Characteristics: Bottlenose dolphins are grey, varying from dark grey at the top near the dorsal fin to very light grey and almost white at the underside. This countershading makes them hard to see, both from above and below, when swimming. Bottlenose dolphins can live for more than 40 years. They can jump at a height of 6 meters (20 feet) up in the air; and use this technique to communicate with one another.

Habitat: Bottlenose dolphins inhabit warm and temperate seas worldwide. They live in all oceans except for the Arctic and Antarctic Circle area. Bottlenose dolphins live in groups typically of 10–30 members, called pods, but group size varies from single individuals up to more than 1,000. Their diets consist mainly of forage fish. Dolphins often work as a team to harvest fish schools, but they also hunt individually. Dolphins search for prey primarily using echolocation, which is similar to sonar.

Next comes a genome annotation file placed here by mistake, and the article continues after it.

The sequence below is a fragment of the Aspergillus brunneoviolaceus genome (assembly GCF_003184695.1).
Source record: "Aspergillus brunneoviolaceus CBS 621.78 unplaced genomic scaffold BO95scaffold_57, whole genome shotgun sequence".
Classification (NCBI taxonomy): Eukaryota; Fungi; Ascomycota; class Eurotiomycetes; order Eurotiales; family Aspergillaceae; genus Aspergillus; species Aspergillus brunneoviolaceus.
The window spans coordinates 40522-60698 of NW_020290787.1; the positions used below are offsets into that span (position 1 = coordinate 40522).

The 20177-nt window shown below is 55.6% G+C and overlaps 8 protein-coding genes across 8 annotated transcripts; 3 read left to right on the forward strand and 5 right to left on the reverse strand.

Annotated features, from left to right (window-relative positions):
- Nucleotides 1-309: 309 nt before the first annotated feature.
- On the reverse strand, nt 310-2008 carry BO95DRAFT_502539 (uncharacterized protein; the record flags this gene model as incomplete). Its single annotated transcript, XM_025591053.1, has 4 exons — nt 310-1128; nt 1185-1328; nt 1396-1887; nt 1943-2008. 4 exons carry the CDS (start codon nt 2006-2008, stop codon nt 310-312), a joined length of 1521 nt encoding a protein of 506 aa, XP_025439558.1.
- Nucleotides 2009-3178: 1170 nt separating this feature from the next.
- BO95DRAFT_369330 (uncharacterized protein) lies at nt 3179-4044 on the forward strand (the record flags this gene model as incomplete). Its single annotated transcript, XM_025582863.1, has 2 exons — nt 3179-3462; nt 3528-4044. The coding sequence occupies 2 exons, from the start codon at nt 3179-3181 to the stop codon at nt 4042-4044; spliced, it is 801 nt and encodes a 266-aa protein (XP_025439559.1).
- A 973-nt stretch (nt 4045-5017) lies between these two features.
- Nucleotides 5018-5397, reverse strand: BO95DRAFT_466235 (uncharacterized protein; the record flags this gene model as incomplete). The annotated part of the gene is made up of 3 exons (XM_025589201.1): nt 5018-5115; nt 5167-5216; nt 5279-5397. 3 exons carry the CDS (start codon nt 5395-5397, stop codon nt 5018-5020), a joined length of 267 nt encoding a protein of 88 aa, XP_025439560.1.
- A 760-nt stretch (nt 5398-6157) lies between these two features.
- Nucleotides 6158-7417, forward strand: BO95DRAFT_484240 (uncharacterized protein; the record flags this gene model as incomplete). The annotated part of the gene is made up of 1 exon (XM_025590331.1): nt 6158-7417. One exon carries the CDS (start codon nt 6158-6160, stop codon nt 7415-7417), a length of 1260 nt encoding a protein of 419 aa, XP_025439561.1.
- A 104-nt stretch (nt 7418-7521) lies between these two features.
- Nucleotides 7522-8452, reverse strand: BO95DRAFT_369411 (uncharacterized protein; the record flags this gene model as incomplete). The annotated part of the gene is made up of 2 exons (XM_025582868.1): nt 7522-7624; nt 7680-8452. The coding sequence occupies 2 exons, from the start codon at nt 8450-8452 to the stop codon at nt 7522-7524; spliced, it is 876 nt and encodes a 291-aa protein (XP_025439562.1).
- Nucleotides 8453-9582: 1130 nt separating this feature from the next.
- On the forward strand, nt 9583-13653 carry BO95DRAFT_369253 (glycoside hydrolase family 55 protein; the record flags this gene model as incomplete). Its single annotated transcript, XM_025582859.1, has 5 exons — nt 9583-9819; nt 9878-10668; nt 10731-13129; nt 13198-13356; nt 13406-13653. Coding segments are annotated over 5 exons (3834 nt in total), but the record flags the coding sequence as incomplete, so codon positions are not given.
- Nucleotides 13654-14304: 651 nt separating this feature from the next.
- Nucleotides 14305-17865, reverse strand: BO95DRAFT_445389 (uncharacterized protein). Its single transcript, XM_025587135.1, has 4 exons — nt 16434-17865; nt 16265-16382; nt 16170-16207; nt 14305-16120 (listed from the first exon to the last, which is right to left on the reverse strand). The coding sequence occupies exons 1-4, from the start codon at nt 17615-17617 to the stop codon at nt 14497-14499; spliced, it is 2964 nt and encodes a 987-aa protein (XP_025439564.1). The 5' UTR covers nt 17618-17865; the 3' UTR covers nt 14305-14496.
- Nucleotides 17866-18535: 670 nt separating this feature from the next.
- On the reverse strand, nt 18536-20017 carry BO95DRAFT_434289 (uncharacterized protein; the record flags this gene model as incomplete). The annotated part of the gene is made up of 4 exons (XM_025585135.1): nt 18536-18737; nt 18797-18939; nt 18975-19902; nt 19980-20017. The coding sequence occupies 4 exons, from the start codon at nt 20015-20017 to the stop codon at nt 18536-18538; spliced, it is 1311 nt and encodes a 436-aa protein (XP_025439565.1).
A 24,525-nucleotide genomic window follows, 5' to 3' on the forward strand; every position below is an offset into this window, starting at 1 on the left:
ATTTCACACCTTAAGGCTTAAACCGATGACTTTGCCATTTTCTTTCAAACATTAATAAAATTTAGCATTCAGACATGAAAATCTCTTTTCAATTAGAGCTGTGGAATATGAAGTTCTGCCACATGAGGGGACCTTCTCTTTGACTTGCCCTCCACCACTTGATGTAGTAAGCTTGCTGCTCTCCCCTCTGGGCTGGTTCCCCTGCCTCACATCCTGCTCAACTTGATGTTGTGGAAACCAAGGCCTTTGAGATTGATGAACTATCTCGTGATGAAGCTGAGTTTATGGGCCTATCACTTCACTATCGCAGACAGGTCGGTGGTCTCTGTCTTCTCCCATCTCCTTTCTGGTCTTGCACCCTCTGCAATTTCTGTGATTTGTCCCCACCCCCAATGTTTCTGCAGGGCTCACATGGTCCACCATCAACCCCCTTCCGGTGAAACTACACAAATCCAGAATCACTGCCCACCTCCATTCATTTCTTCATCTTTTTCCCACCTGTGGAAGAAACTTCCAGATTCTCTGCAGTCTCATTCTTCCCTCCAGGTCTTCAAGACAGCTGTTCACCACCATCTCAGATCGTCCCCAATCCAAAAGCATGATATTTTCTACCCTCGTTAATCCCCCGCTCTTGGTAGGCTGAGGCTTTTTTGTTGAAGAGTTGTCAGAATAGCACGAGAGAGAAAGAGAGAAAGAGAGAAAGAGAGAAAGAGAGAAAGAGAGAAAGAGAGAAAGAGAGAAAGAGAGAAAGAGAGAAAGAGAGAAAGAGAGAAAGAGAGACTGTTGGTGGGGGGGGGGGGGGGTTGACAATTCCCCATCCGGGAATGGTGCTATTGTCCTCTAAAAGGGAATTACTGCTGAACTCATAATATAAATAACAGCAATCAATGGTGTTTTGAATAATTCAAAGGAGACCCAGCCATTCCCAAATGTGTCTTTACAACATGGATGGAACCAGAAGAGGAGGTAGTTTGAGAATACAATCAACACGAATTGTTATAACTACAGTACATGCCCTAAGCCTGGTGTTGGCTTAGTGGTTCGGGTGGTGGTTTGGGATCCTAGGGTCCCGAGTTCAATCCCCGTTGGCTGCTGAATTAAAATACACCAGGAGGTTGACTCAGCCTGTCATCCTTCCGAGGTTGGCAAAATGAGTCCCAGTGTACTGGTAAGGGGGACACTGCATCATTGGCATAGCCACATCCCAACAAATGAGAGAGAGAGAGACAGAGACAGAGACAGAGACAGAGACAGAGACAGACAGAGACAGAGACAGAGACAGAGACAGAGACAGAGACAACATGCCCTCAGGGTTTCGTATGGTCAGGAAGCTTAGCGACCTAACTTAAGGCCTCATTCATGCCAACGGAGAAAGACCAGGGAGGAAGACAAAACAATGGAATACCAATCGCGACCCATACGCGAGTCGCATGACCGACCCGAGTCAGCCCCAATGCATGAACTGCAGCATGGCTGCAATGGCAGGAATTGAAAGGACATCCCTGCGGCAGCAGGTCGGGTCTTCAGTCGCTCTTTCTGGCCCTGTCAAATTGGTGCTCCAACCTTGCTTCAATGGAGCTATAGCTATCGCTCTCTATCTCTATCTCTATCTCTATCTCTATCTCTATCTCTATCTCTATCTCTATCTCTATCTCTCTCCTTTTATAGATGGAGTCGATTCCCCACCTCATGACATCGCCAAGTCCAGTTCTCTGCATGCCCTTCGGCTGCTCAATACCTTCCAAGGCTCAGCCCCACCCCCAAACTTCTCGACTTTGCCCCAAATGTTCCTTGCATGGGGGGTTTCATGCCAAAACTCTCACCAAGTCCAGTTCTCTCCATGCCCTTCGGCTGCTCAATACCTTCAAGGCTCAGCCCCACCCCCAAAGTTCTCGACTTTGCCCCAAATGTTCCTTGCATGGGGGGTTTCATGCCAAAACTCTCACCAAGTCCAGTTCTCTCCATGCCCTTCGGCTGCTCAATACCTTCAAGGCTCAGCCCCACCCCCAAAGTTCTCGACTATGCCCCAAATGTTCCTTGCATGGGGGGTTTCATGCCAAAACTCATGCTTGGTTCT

Habits: Dolphins are voluntary breathers, who must deliberately surface and open their blowholes to get air. They can store almost twice as much oxygen in proportion to their body weight as a human can. The bottlenose dolphin typically rises to the surface to breathe through its blowhole two to three times per minute, although it can remain submerged for up to 20 minutes.